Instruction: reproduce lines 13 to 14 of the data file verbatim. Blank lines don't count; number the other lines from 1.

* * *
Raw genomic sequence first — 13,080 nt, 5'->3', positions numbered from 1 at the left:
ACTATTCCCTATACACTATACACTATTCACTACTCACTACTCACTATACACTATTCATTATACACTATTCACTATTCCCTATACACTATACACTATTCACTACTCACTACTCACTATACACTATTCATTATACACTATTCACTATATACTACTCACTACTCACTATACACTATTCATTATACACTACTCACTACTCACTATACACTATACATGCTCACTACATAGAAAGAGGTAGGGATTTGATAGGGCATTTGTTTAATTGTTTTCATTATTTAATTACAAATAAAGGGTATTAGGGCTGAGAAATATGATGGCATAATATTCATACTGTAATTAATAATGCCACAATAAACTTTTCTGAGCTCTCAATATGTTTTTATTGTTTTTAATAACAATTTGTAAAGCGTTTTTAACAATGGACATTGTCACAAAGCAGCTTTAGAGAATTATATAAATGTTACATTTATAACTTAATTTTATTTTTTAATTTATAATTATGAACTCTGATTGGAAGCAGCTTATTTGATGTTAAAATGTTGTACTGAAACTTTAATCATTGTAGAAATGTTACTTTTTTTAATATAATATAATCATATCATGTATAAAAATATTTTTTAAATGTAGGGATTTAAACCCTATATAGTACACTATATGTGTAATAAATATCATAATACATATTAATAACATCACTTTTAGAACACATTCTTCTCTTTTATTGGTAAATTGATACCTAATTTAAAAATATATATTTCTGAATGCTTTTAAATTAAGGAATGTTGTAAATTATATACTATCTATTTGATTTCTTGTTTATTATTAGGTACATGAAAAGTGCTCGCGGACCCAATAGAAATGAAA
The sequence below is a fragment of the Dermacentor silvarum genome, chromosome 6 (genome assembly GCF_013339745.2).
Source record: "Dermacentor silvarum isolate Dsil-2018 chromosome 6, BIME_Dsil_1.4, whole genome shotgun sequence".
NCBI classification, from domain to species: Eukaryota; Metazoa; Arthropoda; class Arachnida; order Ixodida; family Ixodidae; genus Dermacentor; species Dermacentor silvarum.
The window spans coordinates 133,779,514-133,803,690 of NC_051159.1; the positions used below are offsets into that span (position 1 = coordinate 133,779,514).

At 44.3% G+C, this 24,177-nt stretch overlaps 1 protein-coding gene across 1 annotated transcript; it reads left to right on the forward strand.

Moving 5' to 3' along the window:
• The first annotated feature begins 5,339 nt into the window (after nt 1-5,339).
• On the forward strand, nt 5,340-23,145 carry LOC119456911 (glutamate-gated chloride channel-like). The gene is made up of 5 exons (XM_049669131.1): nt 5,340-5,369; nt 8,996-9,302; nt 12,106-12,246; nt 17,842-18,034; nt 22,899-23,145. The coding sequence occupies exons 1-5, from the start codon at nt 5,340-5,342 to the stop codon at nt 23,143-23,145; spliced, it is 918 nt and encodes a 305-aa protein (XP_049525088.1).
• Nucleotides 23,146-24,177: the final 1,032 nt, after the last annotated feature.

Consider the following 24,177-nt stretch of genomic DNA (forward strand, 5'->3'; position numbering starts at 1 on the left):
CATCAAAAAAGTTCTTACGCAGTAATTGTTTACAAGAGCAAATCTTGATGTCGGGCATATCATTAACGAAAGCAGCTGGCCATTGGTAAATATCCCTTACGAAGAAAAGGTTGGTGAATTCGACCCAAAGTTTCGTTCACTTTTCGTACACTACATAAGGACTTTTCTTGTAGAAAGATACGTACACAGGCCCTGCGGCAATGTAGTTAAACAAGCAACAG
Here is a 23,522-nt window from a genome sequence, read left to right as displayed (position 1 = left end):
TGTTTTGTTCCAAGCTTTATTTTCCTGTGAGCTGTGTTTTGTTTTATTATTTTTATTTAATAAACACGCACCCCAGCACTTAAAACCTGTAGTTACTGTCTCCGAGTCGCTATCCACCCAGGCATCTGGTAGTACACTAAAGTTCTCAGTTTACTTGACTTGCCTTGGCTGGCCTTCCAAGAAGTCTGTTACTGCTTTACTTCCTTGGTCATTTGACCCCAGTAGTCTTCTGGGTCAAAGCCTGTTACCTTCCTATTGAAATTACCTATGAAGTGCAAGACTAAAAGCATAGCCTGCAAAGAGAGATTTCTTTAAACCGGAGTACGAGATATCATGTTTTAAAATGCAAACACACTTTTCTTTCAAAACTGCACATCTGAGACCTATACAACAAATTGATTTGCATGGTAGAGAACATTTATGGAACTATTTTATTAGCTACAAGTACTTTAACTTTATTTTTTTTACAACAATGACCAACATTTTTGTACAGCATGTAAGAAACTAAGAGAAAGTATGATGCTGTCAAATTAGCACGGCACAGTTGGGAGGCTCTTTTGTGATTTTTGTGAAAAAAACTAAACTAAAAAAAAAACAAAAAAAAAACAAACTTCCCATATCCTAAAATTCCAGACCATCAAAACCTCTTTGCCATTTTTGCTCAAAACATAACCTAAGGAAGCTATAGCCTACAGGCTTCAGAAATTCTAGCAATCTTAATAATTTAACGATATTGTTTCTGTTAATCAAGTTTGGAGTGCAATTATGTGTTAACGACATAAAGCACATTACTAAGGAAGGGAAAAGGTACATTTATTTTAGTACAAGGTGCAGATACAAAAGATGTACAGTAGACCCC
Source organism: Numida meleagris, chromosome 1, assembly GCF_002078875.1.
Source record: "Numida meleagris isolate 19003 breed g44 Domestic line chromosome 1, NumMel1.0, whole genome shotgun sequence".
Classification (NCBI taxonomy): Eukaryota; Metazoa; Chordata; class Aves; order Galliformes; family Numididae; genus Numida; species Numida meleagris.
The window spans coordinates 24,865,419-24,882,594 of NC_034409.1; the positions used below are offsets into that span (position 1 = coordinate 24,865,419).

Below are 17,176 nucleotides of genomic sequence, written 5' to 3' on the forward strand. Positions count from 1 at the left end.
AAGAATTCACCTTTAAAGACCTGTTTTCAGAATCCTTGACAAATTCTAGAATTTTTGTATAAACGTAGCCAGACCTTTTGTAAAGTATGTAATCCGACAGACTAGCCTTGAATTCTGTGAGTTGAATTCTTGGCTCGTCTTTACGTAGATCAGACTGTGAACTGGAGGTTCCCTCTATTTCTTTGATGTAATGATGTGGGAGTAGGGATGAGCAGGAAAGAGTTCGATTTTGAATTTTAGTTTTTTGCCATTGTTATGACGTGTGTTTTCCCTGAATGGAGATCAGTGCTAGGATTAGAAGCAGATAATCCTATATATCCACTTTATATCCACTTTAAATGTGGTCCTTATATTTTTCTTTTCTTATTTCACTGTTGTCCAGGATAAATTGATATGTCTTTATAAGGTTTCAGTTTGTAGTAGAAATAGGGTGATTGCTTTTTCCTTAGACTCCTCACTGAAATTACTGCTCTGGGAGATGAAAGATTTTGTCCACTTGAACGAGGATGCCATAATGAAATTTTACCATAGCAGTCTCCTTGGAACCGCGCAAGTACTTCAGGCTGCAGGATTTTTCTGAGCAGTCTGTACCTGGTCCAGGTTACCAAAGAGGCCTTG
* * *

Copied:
CATCAAAAAAGTTCTTACGCAGTAATTGTTTACAAGAGCAAATCTTGATGTCGGGCATATCATTAACGAAAGCAGCTGGCCATTGGTAAATATCCCTTACGAAGAAAAGGTTGGTGAATTCGACCCAAAGTTTCGTTCACTTTTCGTACACTACATAAGGACTTTTCTTGTAGAAAGATACGTACACAGGCCCTGCGGCAATGTAGTTAAACAAGCAACAG
Here is a 23,522-nt window from a genome sequence, read left to right as displayed (position 1 = left end):